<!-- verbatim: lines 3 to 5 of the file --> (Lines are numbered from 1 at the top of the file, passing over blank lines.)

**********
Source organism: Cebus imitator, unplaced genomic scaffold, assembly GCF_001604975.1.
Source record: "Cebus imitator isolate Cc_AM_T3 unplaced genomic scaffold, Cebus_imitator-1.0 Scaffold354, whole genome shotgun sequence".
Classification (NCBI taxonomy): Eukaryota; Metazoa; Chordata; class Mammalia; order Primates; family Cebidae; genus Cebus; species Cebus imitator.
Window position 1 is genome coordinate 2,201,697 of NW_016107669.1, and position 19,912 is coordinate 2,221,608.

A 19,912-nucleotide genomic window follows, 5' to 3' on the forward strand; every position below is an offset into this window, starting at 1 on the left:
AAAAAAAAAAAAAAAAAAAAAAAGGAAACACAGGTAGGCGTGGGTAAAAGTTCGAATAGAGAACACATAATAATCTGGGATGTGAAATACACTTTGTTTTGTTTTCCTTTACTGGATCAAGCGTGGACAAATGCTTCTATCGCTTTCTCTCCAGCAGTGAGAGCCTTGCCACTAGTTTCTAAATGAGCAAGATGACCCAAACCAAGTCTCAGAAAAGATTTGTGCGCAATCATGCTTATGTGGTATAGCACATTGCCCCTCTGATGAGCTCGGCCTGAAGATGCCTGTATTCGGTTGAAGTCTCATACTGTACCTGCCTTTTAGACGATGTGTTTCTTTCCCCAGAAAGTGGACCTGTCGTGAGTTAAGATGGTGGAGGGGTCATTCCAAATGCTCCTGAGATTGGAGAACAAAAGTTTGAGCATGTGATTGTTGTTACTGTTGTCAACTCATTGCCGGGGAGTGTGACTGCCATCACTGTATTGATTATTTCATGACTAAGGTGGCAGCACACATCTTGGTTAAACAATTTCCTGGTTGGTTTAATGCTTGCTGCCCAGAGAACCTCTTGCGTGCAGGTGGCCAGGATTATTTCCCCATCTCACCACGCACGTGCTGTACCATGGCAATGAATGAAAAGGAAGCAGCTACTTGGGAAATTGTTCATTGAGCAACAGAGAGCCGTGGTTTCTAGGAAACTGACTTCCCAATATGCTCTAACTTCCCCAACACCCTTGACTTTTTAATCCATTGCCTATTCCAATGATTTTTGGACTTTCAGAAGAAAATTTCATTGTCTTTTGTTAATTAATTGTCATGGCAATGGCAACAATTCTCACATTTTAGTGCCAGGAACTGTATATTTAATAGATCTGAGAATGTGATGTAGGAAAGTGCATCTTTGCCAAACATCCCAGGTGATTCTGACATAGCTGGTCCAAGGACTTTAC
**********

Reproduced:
Classification (NCBI taxonomy): Eukaryota; Metazoa; Chordata; class Mammalia; order Primates; family Cebidae; genus Cebus; species Cebus imitator.
Window position 1 is genome coordinate 2,201,697 of NW_016107669.1, and position 19,912 is coordinate 2,221,608.

A 19,912-nucleotide genomic window follows, 5' to 3' on the forward strand; every position below is an offset into this window, starting at 1 on the left: